Ruan Pienaar’s injury-time penalty steered Ulster to a gritty win over a Scarlets side that had led for almost an hour of Friday’s Magners League encounter.
Ruan Pienaar landed six penalties from six attempts as Ulster won for the first time in Llanelli and condemned the Scarlets to their sixth successive loss in all competitions.
The Scarlets fell behind before recovering to take a 16-9 lead into half-time. Rhys Priestland kicked two penalties, converted a penalty and tagged on a late drop goal.
But Pienaar whittled the deficit down to 16-15 for Ulster, and in the final quarter the Springbok star emerged as the match winner.
The Scarlets, who lost away to Connacht last time out, welcome back a number of players from international duty – including the likes of new Wales caps Priestland and Josh Turnbull and Scotland's Sean Lamont.
Ireland's Paddy Wallace, Andrew Trimble and Tom Court returned for Ulster. The sixth and final change to the Ulster team that lost to the Ospreys saw Ireland Under-20 international Paddy Jackson come in as a late replacement for Ian Humphreys (shoulder) at out-half.
In wet and windy conditions, it was the visitors who seized the early initiative. Pienaar converted two penalty attempts and made a 30-metre break from a lineout that could have resulted in a try. But Scarlets full-back Dan Evans was alive to the danger, and Court knocked on.
The Scarlets settled after good work from the forwards and a subsequent penalty from out-half Priestland opened their account. Priestland's second successful penalty was followed by penalty try in the 22nd minute.
Gareth Maule, the Scarlets' try scorer against Connacht, forced Adam D'Arcy into the concession of a five-metre scrum.
The forwards slugged it out through three scrums before Ulster gave way – Thomas Anderson was singled out for not binding – and referee Andy Macpherson awarded a penalty try, the first for the Llanelli outfit since their first game at Parc y Scarlets in November 2008.
Priestland popped over the conversion for a 13-6 scoreline. The seven-point gap remained for half-time, with Pienaar notching his third penalty – on the back of a lovely show-and-go from Jackson – and Priestland giving his side the final say with a drop goal.
Nigel Davies' men exerted some pressure on the cusp of half-time, attacking through a series of phases, but Ulster were up to the task and dug their heels in.
The hosts had to settle for Priestland's drop goal. It was a cracking strike from the Scarlets number 10 who dropped back into the pocket after some clever play from Martin Roberts and a break along the touchline from Lamont.
The rain came down heavier for the second half and the error count increased for both sides. Pienaar, who kicked in the absence of Humphreys, made a real scrap of it with penalties after 48 and 60 minutes.
Ulster, with their lineout proving solid, were visibly growing in confidence. Jackson's withdrawal saw Paul Marshall introduced at scrum half and Pienaar move to the out-half berth.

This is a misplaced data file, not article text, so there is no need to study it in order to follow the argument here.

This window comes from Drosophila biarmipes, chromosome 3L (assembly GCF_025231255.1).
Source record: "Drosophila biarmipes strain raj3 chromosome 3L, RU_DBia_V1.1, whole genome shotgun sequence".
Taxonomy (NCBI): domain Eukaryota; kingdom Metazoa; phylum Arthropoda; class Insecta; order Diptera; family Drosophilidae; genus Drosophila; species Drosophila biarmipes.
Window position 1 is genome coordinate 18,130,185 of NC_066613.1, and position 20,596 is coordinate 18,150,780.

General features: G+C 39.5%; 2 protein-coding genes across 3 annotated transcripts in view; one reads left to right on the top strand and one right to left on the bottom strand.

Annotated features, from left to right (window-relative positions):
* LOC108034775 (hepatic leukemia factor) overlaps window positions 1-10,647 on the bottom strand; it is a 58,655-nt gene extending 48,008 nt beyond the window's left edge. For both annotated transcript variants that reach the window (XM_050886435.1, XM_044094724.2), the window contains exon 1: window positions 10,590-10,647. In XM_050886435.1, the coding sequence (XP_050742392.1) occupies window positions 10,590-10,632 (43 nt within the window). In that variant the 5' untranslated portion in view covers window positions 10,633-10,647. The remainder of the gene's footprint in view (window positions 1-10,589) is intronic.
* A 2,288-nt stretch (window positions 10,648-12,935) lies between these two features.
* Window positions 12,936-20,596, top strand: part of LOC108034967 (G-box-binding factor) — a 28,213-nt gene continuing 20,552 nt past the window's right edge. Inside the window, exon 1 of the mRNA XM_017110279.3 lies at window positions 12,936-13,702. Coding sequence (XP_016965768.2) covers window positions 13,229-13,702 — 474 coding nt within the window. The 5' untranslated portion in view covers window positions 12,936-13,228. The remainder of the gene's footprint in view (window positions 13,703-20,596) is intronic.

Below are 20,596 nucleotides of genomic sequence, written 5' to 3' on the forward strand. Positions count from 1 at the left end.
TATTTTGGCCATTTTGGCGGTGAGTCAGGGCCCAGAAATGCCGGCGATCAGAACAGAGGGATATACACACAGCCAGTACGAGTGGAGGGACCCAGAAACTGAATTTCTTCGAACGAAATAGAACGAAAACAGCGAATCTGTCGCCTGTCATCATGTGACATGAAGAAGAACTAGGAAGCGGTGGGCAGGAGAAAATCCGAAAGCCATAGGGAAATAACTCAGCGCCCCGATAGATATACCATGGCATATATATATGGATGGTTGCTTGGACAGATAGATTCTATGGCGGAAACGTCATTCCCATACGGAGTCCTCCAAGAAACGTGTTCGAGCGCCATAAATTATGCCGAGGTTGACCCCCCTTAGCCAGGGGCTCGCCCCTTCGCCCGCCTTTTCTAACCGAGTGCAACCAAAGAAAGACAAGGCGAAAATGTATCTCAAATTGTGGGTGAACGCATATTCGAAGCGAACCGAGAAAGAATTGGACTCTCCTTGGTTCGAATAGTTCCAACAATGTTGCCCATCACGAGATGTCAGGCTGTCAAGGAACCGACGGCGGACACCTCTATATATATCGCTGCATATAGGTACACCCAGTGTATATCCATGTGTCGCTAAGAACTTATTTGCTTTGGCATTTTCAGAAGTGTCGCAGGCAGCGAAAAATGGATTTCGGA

Although kicking well on the night, Priestland pushed a late penalty from the right wing wide of the uprights. With time ticking away, the Scarlets must have thought they had done enough to seal the match points.
The victory would have taken Davies' side up to second in the table, but when number 8 Ben Morgan infringed at a scrum, Pienaar had one last-gasp chance to win it.
Two metres inside his own half, the South African international held his nerve to decide this titanic tussle and give Ulster an important victory in their fight to reach the Magners League play-offs.
Speaking after the game, Scarlets boss Nigel Davies said: "We never totally controlled the game, although I thought we did enough in most phases of the game to win it. But unfortunately our lineout was nowhere near.
"At times it was shambolic, which is so frustrating. It's quite simple if you want to win games, you have to do your basics well.
"People will talk about penalties that were questionable, but we are not in control of that. We are, however, in control of our set piece and that was what cost us. We got just about everything wrong in our lineout game and we did not have a platform to play off at all by the end of the game.
"There's a lot of disappointment and frustration to deal with right now, but the boys will be in on Sunday and the only way to deal with losses like these is to get right back straight away."
"There's still everything to play for, a couple of wins can make all the difference in this league and it can change very quickly – we are still at the top end of the table.
"It is a huge blow for us and we have to accept that. We have to get back quickly and make sure that we make a big difference and performance on Thursday night against Edinburgh."